In reviewing this case, the DAB agreed with the ALJ’s analysis and further affirmed the probative value of the sworn criminal complaint of the investigator with the State narcotics bureau. The DAB acknowledged that this complaint provided the only facts in the record but that it still presented ample evidence of the Petitioner’s criminal conduct. The DAB recounted some of the details of the investigator’s sworn complaint to emphasize the sheer number of times – 35 — that the Petitioner used her employer’s prescription sheets to fraudulently obtain controlled substances. This pattern of misconduct reinforced the case against the Petitioner and demonstrated that it was based on substantial evidence far beyond a mere scintilla. Ultimately, the DAB affirmed the ALJ decision with respect to both the legal and factual disputes presen
ted.

VII. Final Thoughts Regarding Section 1128(a)(4):

Individuals and entities should expect the OIG to interpret its mandatory exclusion obligations broadly under Section 1128(a).  Moreover, on appeal a Petitioner will likely find that administrative panels will look for any common sense connection between an individual’s criminal conduct and the exclusion statute.We have seen multiple instances where an individual has pleaded guilty to a criminal offense that has unexpectedly led to his or her mandatory exclusion from participation in Federal health care programs.  This case also serves to remind us that the reporting mechanisms between State and Federal enforcement agencies are imperfect and can result in the delayed reporting of a State conviction, or possibly the complete failure of a State to relay a reportable adverse event to the OIG.  The bottom line is that you, as a participating health care providers or supplier must regularly screen employees, agents, contractors and vendors against both Federal and State exclusion lists.  Need help with your screening obligations?  For a complimentary consultation, give us a call.  The sanction professionals at Exclusion Screening can be reached at:  1 (800) 294-0952.  [1] For a detailed look into the OIG exclusion process, please see our article, A Provider’s Guide to OIG Exclusions,” by Paul Weidenfeld.[2] For a look at another recent New York exclusion case, we recommend you review Liles Parker’s article titled “A Disruptive Conviction Can Result in Medicare Exclusion,”  dated September 20, 2020.[3] https://www.nysenate.gov/legislation/laws/PEN/220.09[4] The first six bases listed in the chart are all brough under various provisions of Section 1128 of the Social Security Act.  The seventh basis for mandatory exclusion is based on a violation of Section 1892 of the Social Security Act / 42 USC 1395ccc(a)(2)(C)(ii) and (a)(3)(B). It is worth noting that the OIG also exercises permissive exclusion authority over individuals who default on health professions scholarship obligations or loans that are made or secured, in whole or in part by the Secretary, HHS, under Section 1128(b)(14) of the Social Security Act / 42 USC 1320a-7(b)(14).[5] Kami L. Purvis (Petitioner) v. The Inspector General (Respondent), DAB CR5419 (2019).[6] 42 C.F.R. § 1001.2007(d).  Also see Travers v. Shalala, 20 F.3d 993, 998 (9th Cir. 1994).[7] Kami L. Purvis, DAB No. 2990 (2020).[8] It is worth noting that the timeline cited in the DAB decision varies from that stated by the ALJ.  Regardless of which timeline is correct, the ALJ remains on point and still applies.[9] See Thomas Edward Musial, DAB No. 1991 (2005), citing Douglas Schram, R.PH., DAB No. 1372 at 11 (1992) (“[n]either the ALJ nor this Board may change the beginning date of Petitioner’s Exclusion.”); David D. DeFries, D.C., DAB No. 1317 at 6 (1992) (“The ALJ can not . . . decide when [the exclusion] is to begin.”); Richard D. Phillips, DAB No. 1279 (1991) (“An ALJ does not have ‘discretion . . . to adjust the effective date of an exclusion, which is set by regulation.’”); Samuel W. Chang, M.D., DAB No. 1198 at 10 (1990) (“The ALJ has no power to change . . . [an exclusion’s] beginning date.”); see also 42 C.F.R. § 1001.2002(b) (“The exclusion will be effective 20 days from the date of the notice.”).[10] 42 CFR 1005.21(h).  As this provision provides:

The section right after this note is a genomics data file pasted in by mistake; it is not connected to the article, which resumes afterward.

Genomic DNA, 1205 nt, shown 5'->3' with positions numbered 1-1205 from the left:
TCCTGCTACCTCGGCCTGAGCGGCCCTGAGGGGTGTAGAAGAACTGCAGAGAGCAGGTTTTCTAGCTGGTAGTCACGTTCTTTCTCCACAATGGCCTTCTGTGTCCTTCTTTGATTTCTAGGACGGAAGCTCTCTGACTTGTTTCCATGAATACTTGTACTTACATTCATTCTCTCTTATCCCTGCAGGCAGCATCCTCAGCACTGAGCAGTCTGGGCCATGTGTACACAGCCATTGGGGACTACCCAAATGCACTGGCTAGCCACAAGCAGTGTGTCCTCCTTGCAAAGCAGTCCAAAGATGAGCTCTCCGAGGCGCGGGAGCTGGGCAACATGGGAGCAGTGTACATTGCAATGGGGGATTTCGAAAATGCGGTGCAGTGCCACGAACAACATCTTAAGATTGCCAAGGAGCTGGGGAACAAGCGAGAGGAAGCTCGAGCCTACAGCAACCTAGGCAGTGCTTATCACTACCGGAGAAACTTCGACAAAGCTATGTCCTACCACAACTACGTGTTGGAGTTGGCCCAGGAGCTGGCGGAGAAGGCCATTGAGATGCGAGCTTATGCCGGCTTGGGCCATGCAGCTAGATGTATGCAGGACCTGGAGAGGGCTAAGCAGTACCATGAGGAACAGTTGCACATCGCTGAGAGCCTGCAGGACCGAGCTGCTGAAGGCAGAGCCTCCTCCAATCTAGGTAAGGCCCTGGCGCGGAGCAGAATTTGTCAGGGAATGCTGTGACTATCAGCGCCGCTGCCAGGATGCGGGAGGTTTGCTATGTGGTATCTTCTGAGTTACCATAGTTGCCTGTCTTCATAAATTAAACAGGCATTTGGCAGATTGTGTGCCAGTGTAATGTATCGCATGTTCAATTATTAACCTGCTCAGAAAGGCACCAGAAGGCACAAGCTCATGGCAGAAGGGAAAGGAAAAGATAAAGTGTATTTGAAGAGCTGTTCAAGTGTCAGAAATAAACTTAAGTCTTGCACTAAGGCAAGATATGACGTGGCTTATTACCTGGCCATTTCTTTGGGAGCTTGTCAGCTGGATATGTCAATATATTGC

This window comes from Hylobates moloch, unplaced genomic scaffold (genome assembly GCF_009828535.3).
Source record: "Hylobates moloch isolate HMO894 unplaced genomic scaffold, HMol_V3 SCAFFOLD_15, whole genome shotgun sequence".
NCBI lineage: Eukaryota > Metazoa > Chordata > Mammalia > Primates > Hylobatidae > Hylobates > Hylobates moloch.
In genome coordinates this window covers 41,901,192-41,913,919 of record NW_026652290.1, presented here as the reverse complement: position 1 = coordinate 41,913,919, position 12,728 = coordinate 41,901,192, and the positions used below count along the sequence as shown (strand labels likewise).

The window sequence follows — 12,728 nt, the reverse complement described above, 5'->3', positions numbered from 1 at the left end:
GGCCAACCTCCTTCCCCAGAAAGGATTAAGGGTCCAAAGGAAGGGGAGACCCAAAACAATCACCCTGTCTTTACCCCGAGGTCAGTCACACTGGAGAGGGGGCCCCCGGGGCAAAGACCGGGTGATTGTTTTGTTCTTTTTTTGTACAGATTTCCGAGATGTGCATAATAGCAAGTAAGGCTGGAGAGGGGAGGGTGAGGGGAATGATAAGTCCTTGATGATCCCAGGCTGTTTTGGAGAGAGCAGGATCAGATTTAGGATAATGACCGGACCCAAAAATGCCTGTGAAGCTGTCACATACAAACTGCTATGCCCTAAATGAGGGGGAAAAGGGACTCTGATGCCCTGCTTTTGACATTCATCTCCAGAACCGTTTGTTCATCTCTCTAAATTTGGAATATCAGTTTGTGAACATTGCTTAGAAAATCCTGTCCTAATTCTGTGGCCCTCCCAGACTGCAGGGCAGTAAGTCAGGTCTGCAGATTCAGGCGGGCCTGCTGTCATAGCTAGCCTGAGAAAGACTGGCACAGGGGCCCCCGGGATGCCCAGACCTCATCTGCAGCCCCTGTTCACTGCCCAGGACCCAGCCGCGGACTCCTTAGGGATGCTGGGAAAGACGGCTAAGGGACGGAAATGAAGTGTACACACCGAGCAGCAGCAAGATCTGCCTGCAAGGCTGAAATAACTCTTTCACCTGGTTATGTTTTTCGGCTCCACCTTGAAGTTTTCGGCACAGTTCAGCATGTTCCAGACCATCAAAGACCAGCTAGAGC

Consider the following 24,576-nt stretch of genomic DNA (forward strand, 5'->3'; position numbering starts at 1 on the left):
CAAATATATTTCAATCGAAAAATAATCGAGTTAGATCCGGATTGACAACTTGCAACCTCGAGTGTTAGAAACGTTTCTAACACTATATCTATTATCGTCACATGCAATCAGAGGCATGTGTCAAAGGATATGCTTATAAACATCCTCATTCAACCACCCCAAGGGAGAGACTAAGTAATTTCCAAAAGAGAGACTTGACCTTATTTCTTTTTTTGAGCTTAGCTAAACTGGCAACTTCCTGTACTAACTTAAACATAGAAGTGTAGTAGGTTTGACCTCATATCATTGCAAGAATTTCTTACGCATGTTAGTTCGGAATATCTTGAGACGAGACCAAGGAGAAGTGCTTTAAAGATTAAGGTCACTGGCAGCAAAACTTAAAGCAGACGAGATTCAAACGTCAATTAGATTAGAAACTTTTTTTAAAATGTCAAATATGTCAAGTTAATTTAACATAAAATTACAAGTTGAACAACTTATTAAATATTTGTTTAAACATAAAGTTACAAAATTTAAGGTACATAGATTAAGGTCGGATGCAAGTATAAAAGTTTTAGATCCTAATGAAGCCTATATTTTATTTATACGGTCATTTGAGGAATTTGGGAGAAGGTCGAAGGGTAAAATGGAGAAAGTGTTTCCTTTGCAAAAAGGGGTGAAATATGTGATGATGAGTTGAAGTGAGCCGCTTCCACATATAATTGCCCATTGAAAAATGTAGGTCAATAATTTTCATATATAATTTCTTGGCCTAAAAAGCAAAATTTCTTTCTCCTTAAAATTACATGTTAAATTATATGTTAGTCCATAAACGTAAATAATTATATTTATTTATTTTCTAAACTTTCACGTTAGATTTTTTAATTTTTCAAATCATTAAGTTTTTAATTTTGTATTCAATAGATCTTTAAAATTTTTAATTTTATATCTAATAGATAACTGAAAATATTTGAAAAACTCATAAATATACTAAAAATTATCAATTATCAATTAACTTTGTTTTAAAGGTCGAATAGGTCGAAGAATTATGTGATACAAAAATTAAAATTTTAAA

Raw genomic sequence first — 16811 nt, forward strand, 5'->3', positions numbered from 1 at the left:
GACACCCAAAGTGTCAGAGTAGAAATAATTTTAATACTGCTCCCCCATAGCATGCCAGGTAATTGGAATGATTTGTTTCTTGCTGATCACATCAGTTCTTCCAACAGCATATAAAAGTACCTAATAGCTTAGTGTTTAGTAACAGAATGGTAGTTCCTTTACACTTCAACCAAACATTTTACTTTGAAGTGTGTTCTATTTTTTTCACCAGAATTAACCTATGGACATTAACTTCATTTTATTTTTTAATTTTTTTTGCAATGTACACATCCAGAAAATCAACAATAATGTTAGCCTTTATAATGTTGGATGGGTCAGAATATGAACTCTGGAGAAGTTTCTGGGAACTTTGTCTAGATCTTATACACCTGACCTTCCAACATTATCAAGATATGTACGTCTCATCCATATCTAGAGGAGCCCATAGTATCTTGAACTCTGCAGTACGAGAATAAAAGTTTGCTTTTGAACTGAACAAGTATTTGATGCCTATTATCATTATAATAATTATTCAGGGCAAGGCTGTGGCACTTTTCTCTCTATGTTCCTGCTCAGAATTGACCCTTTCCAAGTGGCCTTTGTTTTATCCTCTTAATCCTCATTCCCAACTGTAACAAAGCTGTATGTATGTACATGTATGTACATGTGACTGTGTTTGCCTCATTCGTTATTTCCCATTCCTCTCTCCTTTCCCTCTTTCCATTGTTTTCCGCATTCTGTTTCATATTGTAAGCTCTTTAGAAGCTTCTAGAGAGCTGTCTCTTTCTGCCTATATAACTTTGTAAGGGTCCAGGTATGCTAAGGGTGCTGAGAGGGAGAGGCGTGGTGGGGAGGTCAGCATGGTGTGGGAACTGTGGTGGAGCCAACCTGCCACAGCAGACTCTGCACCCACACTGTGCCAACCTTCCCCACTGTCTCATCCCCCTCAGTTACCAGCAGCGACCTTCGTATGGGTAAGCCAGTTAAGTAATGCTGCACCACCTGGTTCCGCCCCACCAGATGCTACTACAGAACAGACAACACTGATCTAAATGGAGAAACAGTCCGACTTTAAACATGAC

“(h) The standard of review on a disputed issue of fact is whether the initial decision is supported by substantial evidence on the whole record. The standard of review on a disputed issue of law is whether the initial decision is erroneous.”

[11] Richardson v. Perales, 402 U.S. 389, 401 (1971), quoting Consolidated Edison Co. v. NLRB, 305 U.S. 197, 229 (1938).